But still, that only gets you part of the way, because :through won't know to use the target_type field as the Target subclass name. For that, you might be able to write some custom select/finder SQL fragments, also documented in ActiveRecord::Associations::ClassMethods.

Hopefully this gets you moving in the right direction. If you find a complete solution, I'd love to see it!

2
  • Trust me, I've been banging my head on this one for a while. As soon as I come up with something, it will be very widely circulated. I'm somewhat surprised that it hasn't been addressed sooner as mixed result sets are all the rage nowadays! :) Jul 14 '09 at 22:53
  • Also, I'm not using STI because it is inefficient and not the way I want to store my data. I'll likely be associating additional behaviours with subclasses of Target above and beyond the defaults. Big tables with lots of columns just doesn't appeal to me :) Jul 15 '09 at 1:34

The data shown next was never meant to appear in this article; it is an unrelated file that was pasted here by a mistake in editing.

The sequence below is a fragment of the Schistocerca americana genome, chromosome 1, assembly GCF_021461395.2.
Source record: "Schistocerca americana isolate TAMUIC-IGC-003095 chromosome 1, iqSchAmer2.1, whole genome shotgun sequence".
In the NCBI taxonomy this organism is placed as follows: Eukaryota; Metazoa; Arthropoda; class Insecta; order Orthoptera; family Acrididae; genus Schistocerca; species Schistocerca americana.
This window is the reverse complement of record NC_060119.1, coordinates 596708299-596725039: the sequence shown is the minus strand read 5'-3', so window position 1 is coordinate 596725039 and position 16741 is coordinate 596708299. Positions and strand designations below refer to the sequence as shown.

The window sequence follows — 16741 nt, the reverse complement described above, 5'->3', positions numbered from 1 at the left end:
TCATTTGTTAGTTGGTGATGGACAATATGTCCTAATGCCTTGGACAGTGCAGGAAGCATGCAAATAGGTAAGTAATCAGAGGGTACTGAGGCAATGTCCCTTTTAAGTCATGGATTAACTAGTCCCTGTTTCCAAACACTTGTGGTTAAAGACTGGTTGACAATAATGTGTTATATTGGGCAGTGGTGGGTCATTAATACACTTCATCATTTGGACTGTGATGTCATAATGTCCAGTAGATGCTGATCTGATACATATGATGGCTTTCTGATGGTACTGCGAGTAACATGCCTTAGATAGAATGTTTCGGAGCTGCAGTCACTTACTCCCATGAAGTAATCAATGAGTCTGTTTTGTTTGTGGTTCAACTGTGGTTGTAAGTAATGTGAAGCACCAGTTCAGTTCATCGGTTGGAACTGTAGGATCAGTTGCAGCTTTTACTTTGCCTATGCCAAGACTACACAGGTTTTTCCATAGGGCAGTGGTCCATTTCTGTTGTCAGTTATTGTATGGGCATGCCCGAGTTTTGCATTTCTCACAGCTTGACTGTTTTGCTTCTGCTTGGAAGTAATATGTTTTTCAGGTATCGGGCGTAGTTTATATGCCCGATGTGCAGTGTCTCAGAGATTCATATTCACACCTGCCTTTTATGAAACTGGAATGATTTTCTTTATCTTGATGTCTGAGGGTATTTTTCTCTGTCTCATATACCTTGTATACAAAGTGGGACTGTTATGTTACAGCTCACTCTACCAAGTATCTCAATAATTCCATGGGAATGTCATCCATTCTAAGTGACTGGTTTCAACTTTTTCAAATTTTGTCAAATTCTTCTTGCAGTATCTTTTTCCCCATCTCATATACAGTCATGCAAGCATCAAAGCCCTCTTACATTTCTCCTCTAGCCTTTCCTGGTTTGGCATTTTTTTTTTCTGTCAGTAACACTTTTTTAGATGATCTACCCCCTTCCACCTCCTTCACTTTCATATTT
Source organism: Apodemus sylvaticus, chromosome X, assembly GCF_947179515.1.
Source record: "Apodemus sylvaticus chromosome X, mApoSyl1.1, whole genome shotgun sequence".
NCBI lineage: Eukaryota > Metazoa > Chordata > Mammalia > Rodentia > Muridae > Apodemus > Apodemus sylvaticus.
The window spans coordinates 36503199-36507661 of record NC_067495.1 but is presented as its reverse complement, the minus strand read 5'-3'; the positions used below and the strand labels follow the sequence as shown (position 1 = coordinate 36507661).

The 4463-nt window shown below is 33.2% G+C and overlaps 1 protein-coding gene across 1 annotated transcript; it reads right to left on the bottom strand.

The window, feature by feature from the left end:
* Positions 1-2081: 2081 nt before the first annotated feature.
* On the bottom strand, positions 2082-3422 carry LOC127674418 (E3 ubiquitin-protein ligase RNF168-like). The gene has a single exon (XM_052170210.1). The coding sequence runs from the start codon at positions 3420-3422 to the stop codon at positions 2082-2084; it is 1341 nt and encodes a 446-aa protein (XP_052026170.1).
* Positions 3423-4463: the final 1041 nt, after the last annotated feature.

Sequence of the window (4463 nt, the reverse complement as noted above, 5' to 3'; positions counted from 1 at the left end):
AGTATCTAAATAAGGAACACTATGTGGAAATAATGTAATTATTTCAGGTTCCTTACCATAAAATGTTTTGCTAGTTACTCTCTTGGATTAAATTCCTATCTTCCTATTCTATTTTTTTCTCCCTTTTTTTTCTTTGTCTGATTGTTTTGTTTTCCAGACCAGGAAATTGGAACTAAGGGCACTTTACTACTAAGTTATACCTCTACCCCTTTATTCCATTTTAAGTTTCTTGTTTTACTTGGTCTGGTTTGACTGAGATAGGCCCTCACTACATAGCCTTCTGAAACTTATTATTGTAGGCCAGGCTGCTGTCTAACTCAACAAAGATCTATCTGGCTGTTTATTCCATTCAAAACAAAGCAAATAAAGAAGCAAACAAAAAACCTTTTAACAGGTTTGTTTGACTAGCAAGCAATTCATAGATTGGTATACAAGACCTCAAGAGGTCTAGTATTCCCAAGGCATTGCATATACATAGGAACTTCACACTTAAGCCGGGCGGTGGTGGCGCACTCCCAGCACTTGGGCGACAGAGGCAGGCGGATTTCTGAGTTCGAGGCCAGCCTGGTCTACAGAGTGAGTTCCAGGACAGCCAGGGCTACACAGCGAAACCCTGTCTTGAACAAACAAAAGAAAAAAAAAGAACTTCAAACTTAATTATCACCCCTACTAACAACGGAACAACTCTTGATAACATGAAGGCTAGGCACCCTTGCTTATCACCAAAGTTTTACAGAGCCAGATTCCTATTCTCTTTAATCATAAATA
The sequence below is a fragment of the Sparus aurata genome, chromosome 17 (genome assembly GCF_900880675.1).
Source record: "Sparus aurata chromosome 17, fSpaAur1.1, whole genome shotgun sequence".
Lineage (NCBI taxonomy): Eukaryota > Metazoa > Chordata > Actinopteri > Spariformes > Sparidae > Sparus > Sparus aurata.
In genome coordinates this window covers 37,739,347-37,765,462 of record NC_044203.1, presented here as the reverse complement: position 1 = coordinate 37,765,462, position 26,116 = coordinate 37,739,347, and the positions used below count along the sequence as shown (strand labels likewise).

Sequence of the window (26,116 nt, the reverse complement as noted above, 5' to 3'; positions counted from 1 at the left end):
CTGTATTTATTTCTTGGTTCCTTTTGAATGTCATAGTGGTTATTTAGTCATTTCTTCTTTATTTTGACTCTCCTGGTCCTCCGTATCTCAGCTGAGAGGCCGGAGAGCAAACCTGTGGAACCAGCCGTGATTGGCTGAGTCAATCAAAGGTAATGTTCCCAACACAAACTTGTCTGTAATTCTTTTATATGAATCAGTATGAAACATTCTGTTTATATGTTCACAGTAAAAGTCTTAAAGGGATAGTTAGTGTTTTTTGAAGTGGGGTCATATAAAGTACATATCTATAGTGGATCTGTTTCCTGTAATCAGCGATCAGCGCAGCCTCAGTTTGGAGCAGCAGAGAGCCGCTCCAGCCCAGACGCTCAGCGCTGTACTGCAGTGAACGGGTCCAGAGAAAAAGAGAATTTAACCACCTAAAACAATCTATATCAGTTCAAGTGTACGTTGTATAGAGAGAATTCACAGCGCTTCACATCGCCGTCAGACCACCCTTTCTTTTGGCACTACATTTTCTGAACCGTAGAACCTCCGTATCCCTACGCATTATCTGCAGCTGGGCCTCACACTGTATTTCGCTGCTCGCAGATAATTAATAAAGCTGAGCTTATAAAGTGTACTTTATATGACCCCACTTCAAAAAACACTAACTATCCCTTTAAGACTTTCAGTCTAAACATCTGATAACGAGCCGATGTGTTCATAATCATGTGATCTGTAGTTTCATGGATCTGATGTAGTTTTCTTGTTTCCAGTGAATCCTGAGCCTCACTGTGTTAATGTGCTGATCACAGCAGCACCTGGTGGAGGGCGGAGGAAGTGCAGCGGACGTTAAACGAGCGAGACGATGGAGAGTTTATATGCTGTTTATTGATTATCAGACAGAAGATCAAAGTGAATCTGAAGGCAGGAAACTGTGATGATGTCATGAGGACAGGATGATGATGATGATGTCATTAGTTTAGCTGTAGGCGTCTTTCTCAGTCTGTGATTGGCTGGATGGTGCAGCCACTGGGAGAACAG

0

I agree with the others I would go for a solution that uses a mixture of STI and delegation would be much easier to implement.

At the heart of your problem is where to store a record of all the subclasses of Target. ActiveRecord chooses the database via the STI model.

You could store them in a class variable in the Target and use the inherited callback to add new ones to it. Then you can dynamically generate the code you'll need from the contents of that array and leverage method_missing.

0

Have you pursued that brute force approach:

class Task 
  has_many :stores
  has_many :softwares
  has_many :offices
  has_many :vehicles

  def targets
    stores + softwares + offices + vehicles
  end
  ...

It may not be that elegant, but to be honest it's not that verbose, and there is nothing inherently inefficient about the code.

2
  • Right, but then Task has to be aware of each type of targetable. I'd like to be able to create a targetable and not have to modify task each time a new one is added. Sep 26 '09 at 17:21
  • It is ruby. You could write a "belongs_to_task" class method (or a module) to be included in your stores, offices etc. It could modify the Task class, doing what is done above (adding a has_many and patching the targets to include what the class). I'm not recommending that approach, I'm just saying...
    – ndp
    Sep 27 '09 at 6:20